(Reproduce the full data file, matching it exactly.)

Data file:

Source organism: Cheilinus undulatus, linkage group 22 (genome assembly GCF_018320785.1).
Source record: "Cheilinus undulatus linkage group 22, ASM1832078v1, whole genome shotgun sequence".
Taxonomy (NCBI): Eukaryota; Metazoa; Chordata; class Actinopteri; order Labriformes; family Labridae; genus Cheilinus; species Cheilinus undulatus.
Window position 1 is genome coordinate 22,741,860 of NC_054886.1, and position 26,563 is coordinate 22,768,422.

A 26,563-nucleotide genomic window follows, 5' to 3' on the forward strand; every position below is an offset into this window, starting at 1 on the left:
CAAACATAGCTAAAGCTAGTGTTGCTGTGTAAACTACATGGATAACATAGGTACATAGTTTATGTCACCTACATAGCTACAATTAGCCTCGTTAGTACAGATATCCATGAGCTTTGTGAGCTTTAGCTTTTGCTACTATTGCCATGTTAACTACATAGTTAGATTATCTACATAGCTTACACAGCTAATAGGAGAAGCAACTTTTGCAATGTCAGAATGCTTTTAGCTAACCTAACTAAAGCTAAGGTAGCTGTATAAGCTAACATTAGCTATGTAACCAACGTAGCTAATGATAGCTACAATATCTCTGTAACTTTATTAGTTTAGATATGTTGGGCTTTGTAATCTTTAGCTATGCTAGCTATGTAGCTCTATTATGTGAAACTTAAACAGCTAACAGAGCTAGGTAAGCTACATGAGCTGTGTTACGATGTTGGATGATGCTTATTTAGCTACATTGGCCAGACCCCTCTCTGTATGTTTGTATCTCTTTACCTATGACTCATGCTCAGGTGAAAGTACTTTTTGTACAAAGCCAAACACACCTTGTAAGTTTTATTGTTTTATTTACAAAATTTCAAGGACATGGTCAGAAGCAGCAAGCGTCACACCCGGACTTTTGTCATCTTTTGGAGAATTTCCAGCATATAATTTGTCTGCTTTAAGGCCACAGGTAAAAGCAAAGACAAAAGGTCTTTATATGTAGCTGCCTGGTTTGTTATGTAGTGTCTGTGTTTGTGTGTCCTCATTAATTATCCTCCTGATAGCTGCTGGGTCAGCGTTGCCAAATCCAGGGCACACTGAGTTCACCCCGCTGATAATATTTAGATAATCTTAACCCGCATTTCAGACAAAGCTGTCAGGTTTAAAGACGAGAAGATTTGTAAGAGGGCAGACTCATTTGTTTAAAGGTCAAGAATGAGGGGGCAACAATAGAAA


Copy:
Source organism: Cheilinus undulatus, linkage group 22 (genome assembly GCF_018320785.1).
Source record: "Cheilinus undulatus linkage group 22, ASM1832078v1, whole genome shotgun sequence".
Taxonomy (NCBI): Eukaryota; Metazoa; Chordata; class Actinopteri; order Labriformes; family Labridae; genus Cheilinus; species Cheilinus undulatus.
Window position 1 is genome coordinate 22,741,860 of NC_054886.1, and position 26,563 is coordinate 22,768,422.

A 26,563-nucleotide genomic window follows, 5' to 3' on the forward strand; every position below is an offset into this window, starting at 1 on the left:
CAAACATAGCTAAAGCTAGTGTTGCTGTGTAAACTACATGGATAACATAGGTACATAGTTTATGTCACCTACATAGCTACAATTAGCCTCGTTAGTACAGATATCCATGAGCTTTGTGAGCTTTAGCTTTTGCTACTATTGCCATGTTAACTACATAGTTAGATTATCTACATAGCTTACACAGCTAATAGGAGAAGCAACTTTTGCAATGTCAGAATGCTTTTAGCTAACCTAACTAAAGCTAAGGTAGCTGTATAAGCTAACATTAGCTATGTAACCAACGTAGCTAATGATAGCTACAATATCTCTGTAACTTTATTAGTTTAGATATGTTGGGCTTTGTAATCTTTAGCTATGCTAGCTATGTAGCTCTATTATGTGAAACTTAAACAGCTAACAGAGCTAGGTAAGCTACATGAGCTGTGTTACGATGTTGGATGATGCTTATTTAGCTACATTGGCCAGACCCCTCTCTGTATGTTTGTATCTCTTTACCTATGACTCATGCTCAGGTGAAAGTACTTTTTGTACAAAGCCAAACACACCTTGTAAGTTTTATTGTTTTATTTACAAAATTTCAAGGACATGGTCAGAAGCAGCAAGCGTCACACCCGGACTTTTGTCATCTTTTGGAGAATTTCCAGCATATAATTTGTCTGCTTTAAGGCCACAGGTAAAAGCAAAGACAAAAGGTCTTTATATGTAGCTGCCTGGTTTGTTATGTAGTGTCTGTGTTTGTGTGTCCTCATTAATTATCCTCCTGATAGCTGCTGGGTCAGCGTTGCCAAATCCAGGGCACACTGAGTTCACCCCGCTGATAATATTTAGATAATCTTAACCCGCATTTCAGACAAAGCTGTCAGGTTTAAAGACGAGAAGATTTGTAAGAGGGCAGACTCATTTGTTTAAAGGTCAAGAATGAGGGGGCAACAATAGAAA